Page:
8 April, 2019
SERS is a new field of spectroscopy that is capable of detecting single molecules. It has potential applications in sensing technologies. The research into SERS at the MacDiarmid Institute has made major contributions to this sphere.
A paper from 2007 published in J. Phys. Chem. C. [SERS enhancement factors: a comprehensive study E. C. Le Ru, E. Blackie, M. Meyer, and P. G. Etchegoin, J. Phys. Chem. C 111, 13794 (2007)] is arguably one of the most important recent papers in the field of Surface Enhanced Raman Spectroscopy (SERS).
It provides a comprehensive study, both theoretical and experimental, of one of the most important concepts in SERS: the SERS enhancement factors. It provides for the first time a classification along with rigorous definitions of the SERS enhancement factors and highlights limitations of previous measurements.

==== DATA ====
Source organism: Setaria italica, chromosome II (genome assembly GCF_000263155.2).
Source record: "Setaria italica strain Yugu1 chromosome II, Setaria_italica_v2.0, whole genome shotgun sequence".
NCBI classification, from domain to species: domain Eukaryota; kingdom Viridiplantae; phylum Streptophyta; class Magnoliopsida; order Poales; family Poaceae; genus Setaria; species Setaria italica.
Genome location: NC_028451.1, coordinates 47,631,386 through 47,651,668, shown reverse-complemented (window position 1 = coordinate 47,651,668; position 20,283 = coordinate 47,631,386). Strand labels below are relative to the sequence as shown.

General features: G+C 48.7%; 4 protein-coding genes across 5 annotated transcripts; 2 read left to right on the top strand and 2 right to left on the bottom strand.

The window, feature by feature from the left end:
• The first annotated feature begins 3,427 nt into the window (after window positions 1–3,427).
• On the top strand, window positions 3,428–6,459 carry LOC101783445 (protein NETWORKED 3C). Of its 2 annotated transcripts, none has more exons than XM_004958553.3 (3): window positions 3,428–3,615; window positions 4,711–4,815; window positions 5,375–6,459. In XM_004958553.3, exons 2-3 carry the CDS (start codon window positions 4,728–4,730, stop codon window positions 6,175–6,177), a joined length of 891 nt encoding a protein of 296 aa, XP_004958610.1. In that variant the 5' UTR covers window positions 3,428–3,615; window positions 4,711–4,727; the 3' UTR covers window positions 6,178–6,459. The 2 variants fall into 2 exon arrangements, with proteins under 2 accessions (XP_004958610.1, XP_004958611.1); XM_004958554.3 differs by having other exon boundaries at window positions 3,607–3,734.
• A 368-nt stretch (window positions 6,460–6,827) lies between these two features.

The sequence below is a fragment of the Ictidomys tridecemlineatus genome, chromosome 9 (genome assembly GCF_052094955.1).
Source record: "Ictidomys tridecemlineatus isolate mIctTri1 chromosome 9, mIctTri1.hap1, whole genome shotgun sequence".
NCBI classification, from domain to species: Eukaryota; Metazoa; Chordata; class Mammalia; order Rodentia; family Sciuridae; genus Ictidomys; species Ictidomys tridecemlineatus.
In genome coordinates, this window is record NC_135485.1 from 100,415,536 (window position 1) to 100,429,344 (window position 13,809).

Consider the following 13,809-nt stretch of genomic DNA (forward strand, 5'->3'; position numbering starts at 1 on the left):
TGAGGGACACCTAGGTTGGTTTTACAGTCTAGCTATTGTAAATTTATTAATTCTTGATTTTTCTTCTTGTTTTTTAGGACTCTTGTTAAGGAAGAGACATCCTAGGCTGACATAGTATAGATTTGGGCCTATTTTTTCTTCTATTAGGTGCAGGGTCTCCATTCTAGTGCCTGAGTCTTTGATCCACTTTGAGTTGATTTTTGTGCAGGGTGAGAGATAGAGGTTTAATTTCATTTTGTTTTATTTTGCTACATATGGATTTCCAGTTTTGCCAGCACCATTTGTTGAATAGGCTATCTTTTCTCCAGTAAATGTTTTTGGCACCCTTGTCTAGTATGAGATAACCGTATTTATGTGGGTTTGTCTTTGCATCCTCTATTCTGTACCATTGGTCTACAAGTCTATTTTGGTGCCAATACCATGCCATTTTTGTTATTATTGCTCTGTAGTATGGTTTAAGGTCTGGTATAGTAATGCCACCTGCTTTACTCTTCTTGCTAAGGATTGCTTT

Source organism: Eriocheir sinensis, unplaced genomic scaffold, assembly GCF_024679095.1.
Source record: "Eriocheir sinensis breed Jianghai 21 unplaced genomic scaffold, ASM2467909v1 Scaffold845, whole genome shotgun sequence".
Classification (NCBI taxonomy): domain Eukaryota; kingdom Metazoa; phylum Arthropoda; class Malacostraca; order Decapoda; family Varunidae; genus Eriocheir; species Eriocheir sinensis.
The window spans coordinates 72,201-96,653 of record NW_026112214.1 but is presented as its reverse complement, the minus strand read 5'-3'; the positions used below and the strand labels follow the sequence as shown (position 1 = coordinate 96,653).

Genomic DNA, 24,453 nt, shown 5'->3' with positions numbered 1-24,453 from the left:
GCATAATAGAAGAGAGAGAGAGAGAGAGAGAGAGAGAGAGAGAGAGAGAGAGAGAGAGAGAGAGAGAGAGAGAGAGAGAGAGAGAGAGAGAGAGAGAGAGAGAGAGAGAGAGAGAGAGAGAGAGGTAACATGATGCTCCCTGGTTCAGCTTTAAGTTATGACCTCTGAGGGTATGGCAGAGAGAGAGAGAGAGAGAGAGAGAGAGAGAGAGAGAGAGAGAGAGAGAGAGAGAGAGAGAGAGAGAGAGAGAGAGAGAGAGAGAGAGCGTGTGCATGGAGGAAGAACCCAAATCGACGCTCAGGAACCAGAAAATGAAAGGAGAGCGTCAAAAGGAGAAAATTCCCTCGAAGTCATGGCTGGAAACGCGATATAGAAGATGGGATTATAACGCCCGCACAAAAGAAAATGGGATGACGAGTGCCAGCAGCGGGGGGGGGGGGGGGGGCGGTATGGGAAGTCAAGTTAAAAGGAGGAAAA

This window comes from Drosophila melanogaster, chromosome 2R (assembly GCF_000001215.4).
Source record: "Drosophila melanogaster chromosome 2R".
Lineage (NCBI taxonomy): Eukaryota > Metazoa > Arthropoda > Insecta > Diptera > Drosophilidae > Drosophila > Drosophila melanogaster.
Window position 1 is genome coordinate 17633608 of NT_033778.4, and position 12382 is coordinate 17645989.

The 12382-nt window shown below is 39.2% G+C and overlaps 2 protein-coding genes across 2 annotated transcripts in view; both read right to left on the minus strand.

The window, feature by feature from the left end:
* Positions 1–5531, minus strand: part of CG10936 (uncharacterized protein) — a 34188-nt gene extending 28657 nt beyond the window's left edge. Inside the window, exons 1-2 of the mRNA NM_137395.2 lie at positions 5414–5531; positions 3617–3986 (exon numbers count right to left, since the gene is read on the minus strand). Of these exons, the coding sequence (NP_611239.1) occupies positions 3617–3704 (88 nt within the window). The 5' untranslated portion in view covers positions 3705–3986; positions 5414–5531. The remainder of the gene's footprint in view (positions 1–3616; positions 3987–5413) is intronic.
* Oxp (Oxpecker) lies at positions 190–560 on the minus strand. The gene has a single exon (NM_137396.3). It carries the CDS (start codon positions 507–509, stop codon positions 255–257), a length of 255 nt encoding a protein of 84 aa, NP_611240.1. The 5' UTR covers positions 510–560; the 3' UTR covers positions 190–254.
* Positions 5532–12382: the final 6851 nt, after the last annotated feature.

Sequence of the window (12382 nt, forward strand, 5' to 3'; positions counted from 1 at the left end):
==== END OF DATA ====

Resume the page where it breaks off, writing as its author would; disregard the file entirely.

Moreover, for the first time it provided a careful and credible estimation of the SERS enhancement factors required for single molecule detection, one of the ultimate applications of SERS to analytical chemistry. It is likely to serve as a long-standing reference for the SERS community.
It is the second most cited research paper (excluding reviews) in the Journal of Physical Chemistry C, one of the leading physical chemistry/nanoscience journal [A* ERA ranking], out of about 36,000 published articles. It has received over 1500 citations (according to Google Scholar).
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